On April 25, 2013, Judge James Robart in the Western District of Washington issued an unprecedented 207-page decision that marks the first time a federal judge has tried to define what constitutes a fair, reasonable, and nondiscriminatory (FRAND) royalty rate for standard-essential patents (SEPs). The decision provides a rigorous factual and legal analysis for determining a FRAND rate by modifying the factors traditionally used to determine reasonable royalty calculations in patent infringement suits and adapting that framework for the circumstances presented by patents that are essential to industry standards. If upheld, the decision is likely to have substantial implications for patent holders participating in standards as well as manufacturers who take essential patent licenses to make their products, and potentially on the prices that consumers pay for those products.
Factual Background/Case History
To facilitate interoperability among various electronic devices (e.g., computers, tablets, smartphones, televisions, cameras, appliances, etc.), companies like Microsoft and Motorola participate in standard-setting organizations that allow industries to agree on common technological protocols so that those products complying with the standards will work together. To make it easier for companies to follow these standards, the standard-setting organizations seek commitments from the owners of SEPs to license their patents to standard-users on FRAND terms. Motorola owns patents that are essential to two such standards (the H.264 video coding standard developed at the International Telecommunications Union and the 802.11 “Wi-Fi” standard developed at the IEEE Standards Association) that are used in thousands of consumer electronics products, including Microsoft’s Xbox gaming console, computers running the Windows operating system, and Microsoft’s line of smartphones. As part of the standards process, Motorola has committed to license these SEPs on FRAND terms.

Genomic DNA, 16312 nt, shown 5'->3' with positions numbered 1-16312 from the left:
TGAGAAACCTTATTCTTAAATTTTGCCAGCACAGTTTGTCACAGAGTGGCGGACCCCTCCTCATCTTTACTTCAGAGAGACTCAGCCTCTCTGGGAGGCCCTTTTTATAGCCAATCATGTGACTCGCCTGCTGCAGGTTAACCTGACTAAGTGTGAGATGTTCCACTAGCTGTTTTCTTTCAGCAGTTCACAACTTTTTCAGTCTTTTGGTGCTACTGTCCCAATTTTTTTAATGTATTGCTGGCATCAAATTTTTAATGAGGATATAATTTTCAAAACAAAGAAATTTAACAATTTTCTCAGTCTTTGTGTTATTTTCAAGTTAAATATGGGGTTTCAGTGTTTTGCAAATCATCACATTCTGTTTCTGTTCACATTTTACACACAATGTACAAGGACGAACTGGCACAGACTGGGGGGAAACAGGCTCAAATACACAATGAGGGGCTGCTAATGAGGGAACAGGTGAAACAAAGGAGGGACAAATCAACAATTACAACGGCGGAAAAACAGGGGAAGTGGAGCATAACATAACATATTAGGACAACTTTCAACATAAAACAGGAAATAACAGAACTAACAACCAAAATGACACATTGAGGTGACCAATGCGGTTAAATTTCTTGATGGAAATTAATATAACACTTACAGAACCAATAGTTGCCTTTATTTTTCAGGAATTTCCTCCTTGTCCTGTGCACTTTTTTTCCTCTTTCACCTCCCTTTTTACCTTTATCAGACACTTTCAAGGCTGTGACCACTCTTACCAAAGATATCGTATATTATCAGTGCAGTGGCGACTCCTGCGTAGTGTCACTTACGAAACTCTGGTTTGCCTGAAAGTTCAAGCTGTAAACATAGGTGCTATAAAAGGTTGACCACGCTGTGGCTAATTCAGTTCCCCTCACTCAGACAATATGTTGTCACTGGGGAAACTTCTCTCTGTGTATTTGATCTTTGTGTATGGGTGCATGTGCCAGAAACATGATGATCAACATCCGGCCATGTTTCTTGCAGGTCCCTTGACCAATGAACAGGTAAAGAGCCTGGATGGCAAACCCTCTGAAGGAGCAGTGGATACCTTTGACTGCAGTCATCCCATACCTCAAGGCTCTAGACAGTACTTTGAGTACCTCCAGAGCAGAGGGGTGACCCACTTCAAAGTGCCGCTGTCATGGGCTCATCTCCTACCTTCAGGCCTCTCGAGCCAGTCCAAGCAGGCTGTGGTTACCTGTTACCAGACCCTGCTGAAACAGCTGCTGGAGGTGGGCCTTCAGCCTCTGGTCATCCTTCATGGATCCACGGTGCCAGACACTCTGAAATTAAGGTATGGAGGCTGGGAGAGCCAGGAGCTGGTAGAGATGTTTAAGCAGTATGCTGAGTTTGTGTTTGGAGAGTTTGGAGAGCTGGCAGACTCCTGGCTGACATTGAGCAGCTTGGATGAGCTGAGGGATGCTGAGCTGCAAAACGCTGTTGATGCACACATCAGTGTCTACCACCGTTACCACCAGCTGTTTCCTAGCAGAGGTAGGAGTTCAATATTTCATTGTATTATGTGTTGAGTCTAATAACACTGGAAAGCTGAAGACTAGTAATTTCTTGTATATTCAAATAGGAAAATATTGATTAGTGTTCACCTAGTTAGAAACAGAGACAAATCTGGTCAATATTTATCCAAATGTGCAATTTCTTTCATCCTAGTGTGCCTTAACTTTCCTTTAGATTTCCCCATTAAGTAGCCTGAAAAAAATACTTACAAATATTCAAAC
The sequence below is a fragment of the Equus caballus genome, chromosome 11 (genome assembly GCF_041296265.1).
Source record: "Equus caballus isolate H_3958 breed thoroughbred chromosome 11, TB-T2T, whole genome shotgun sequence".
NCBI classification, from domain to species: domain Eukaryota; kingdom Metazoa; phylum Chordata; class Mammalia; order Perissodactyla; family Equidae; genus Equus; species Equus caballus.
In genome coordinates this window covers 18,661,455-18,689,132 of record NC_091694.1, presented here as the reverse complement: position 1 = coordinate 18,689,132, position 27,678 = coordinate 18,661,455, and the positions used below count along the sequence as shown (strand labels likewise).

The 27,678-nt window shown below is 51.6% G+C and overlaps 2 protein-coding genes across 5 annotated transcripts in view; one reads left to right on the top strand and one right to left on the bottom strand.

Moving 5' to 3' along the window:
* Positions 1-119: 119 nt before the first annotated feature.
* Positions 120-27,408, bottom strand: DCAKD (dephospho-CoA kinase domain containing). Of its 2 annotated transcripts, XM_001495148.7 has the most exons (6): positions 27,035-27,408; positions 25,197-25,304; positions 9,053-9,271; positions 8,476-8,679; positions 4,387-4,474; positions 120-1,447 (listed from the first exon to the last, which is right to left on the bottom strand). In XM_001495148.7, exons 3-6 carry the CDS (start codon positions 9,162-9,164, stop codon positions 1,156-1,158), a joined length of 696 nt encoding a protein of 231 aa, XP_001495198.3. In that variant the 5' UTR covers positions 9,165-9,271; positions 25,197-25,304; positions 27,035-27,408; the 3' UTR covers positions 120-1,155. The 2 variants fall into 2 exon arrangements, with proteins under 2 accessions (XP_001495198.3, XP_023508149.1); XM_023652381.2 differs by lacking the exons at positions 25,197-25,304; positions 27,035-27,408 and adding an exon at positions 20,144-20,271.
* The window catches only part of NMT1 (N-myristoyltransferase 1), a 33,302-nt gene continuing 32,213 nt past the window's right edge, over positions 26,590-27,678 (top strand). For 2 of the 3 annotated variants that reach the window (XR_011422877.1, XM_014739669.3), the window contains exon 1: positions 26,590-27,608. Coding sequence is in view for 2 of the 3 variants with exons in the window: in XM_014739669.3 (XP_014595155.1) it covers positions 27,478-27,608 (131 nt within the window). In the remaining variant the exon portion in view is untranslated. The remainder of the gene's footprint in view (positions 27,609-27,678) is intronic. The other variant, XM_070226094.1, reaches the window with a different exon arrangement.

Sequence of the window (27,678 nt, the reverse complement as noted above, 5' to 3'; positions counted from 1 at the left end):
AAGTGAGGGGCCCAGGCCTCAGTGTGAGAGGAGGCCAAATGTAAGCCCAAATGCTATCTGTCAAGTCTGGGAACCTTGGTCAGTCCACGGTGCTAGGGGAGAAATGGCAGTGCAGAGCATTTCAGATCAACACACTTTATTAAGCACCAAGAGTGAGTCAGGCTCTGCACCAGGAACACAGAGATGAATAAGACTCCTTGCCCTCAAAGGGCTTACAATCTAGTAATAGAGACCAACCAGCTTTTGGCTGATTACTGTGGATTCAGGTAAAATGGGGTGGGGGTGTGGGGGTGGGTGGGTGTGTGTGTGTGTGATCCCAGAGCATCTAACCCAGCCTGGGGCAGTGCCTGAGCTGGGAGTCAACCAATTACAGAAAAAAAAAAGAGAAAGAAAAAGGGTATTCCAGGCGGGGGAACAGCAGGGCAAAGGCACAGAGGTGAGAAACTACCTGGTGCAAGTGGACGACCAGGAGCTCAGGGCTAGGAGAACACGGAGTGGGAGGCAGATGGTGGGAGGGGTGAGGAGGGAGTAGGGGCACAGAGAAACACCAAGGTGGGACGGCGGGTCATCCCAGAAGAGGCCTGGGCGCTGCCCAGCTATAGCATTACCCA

In November 2010, Microsoft sued Motorola for breach of contract (as a third-party beneficiary of Motorola’s agreements with the standard-setting organizations), claiming that Motorola has an obligation to license SEPs to Microsoft at a FRAND rate and that Motorola breached its FRAND obligations by making unreasonable demands to license Motorola’s essential patents. Microsoft alleges that Motorola demanded a royalty of 2.25% on the retail price of Microsoft’s products incorporating those SEPs, which would have translated into royalty payments worth billions of dollars to Motorola. The case is captioned Microsoft Corp. v. Motorola Mobility, Inc., et al., Case No. C10-1823JLR (W.D. Wash).
The parties hotly disputed what FRAND means. Judge Robart had previously advised the parties that without a clear understanding of what FRAND means, it would be difficult or impossible to determine whether Motorola breached its underlying obligation to license its patents on FRAND terms. Thus, the court held a bench trial from November 13-20 to determine a FRAND licensing rate and a FRAND royalty range for Motorola’s patents. The decision released on April 25 is the judge’s “Findings of Fact and Conclusions of Law” following that November 2012 mini-trial to define FRAND in this context. A jury trial is scheduled in August 2013 to determine whether or not Motorola breached its FRAND obligations by seeking the 2.25% royalty rate from Microsoft.
The April 25, 2013 Decision